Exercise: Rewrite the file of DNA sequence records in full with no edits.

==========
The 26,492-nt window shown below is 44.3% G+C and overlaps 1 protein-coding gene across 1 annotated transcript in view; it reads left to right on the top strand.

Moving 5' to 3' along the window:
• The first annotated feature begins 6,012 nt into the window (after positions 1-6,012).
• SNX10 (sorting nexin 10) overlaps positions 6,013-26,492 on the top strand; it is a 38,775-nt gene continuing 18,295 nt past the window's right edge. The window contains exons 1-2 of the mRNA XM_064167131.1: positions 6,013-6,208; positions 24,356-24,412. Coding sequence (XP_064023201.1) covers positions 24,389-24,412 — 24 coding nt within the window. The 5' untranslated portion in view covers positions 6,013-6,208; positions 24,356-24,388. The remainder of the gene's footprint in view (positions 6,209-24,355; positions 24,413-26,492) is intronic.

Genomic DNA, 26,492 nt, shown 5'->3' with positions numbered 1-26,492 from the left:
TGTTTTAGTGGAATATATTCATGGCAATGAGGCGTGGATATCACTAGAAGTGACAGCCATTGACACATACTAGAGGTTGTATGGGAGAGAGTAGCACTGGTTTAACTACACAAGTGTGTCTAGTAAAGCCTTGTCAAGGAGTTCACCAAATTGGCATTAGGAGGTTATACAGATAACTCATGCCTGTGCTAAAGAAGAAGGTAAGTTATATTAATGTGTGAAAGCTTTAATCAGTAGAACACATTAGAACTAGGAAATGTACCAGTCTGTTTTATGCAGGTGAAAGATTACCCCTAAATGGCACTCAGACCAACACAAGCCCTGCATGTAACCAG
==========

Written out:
The 26,492-nt window shown below is 44.3% G+C and overlaps 1 protein-coding gene across 1 annotated transcript in view; it reads left to right on the top strand.

Moving 5' to 3' along the window:
• The first annotated feature begins 6,012 nt into the window (after positions 1-6,012).
• SNX10 (sorting nexin 10) overlaps positions 6,013-26,492 on the top strand; it is a 38,775-nt gene continuing 18,295 nt past the window's right edge. The window contains exons 1-2 of the mRNA XM_064167131.1: positions 6,013-6,208; positions 24,356-24,412. Coding sequence (XP_064023201.1) covers positions 24,389-24,412 — 24 coding nt within the window. The 5' untranslated portion in view covers positions 6,013-6,208; positions 24,356-24,388. The remainder of the gene's footprint in view (positions 6,209-24,355; positions 24,413-26,492) is intronic.

Genomic DNA, 26,492 nt, shown 5'->3' with positions numbered 1-26,492 from the left:
TGTTTTAGTGGAATATATTCATGGCAATGAGGCGTGGATATCACTAGAAGTGACAGCCATTGACACATACTAGAGGTTGTATGGGAGAGAGTAGCACTGGTTTAACTACACAAGTGTGTCTAGTAAAGCCTTGTCAAGGAGTTCACCAAATTGGCATTAGGAGGTTATACAGATAACTCATGCCTGTGCTAAAGAAGAAGGTAAGTTATATTAATGTGTGAAAGCTTTAATCAGTAGAACACATTAGAACTAGGAAATGTACCAGTCTGTTTTATGCAGGTGAAAGATTACCCCTAAATGGCACTCAGACCAACACAAGCCCTGCATGTAACCAG